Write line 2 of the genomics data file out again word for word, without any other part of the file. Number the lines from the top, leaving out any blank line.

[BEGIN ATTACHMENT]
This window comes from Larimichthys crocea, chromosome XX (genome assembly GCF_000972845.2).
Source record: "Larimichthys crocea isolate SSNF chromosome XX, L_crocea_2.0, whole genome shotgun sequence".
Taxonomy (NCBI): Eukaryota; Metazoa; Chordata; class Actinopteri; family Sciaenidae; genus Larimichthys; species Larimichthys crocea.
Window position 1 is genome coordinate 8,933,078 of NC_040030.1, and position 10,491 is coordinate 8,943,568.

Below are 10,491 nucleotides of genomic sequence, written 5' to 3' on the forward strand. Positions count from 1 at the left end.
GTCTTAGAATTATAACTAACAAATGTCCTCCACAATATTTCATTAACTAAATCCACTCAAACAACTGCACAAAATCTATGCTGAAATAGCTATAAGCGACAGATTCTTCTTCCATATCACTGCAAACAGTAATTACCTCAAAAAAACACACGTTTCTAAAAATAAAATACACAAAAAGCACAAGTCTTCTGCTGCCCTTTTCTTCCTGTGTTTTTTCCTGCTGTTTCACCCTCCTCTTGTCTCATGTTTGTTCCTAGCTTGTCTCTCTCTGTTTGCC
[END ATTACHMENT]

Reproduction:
Source record: "Larimichthys crocea isolate SSNF chromosome XX, L_crocea_2.0, whole genome shotgun sequence".